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CDC Lists U.S. Virgin Islands As A ‘Level 3’ Destination, Where Risk of Getting COVID-19 Is ‘High, Very High’

CHARLOTTE AMALIE — Six countries in the Eastern Caribbean have been deemed as safe for citizens from the United States to travel to— and the U.S. Virgin Islands is not one of them.

In fact, the Centers for Disease Control and Prevention (CDC) has designated the territory as a “level three” destination, which means that it considers the risk of contracting COVID-19 here “high, very high.”

Other Caribbean islands listed as level 3 include: the British Virgin Islands, Antigua & Barbuda, Barbados, Guadeloupe, Martinique, Puerto Rico, Saint Martin, Sint Maarten, Trinidad and Tobago and Turks & Caicos Islands.

For these countries, the CDC urges travelers to “avoid” and consider postponing non-essential travel.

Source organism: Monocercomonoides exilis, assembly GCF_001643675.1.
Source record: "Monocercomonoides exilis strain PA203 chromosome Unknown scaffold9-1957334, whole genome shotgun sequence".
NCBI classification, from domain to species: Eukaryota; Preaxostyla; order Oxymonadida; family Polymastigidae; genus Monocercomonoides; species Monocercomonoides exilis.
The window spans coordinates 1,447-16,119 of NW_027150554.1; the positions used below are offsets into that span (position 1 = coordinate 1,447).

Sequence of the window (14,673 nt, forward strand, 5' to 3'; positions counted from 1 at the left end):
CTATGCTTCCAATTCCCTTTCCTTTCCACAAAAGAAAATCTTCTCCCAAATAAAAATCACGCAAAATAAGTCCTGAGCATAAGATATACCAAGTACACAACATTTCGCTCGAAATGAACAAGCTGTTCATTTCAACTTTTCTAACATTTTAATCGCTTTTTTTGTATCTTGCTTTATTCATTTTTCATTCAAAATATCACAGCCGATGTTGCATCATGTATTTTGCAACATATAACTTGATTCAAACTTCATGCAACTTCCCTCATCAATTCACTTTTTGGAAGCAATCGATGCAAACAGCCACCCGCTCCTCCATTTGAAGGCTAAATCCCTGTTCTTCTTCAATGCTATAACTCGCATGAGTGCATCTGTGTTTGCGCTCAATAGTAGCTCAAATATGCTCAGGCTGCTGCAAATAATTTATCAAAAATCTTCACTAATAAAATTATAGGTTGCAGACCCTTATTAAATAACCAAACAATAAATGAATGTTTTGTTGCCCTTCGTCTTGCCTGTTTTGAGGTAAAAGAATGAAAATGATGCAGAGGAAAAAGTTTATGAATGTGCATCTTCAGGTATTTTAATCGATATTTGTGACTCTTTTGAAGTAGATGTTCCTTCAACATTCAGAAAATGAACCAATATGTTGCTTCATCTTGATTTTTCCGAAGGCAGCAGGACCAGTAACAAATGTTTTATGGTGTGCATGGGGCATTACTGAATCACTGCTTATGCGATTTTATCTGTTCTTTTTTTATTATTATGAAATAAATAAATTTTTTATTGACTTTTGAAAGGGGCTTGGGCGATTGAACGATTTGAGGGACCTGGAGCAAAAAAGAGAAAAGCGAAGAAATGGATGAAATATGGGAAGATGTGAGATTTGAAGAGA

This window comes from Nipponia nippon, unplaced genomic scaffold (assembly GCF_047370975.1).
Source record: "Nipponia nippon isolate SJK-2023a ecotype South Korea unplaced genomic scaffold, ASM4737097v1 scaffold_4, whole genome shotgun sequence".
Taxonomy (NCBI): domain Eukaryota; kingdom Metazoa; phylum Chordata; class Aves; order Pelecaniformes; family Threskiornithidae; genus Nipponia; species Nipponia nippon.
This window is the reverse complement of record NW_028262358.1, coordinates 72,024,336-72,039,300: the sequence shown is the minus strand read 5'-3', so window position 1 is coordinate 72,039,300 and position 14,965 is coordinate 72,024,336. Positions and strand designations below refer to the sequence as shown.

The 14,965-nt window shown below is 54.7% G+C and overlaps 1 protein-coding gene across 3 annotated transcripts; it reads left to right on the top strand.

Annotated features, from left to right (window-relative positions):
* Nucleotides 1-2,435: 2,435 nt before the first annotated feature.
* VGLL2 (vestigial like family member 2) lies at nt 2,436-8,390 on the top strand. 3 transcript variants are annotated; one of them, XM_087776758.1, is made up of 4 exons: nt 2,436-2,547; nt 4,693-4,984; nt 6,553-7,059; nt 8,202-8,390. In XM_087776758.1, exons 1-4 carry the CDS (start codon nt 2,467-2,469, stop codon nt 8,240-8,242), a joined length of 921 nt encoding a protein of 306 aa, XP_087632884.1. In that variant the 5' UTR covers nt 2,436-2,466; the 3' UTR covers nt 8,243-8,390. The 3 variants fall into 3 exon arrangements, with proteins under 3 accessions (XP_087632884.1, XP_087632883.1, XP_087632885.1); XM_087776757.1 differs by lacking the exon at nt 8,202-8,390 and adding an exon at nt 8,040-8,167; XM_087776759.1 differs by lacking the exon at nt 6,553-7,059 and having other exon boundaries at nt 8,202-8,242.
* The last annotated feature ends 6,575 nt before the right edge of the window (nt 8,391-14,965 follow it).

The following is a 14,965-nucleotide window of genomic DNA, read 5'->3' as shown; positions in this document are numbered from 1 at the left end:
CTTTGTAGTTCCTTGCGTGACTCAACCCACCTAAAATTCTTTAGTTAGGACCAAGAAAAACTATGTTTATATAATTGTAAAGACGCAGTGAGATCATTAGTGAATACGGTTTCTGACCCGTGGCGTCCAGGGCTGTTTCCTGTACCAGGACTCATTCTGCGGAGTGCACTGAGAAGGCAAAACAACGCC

The six countries that the CDC posted no coronavirus travel warning for: Anguilla, Dominica, Grenada, Montserrat, St. Kitts and Nevis and St. Lucia. It considers the risk of contracting COVID-19 in these countries as “very low”

The U.S. regularly issues travel warnings and alerts against countries because of widespread violence and natural disasters.

But this doesn’t mean that persons are banned from visiting any country flagged by the US.

Due to the pandemic, almost all countries have been placed on the CDC’s COVID-19 Travel Recommendations by Destination.

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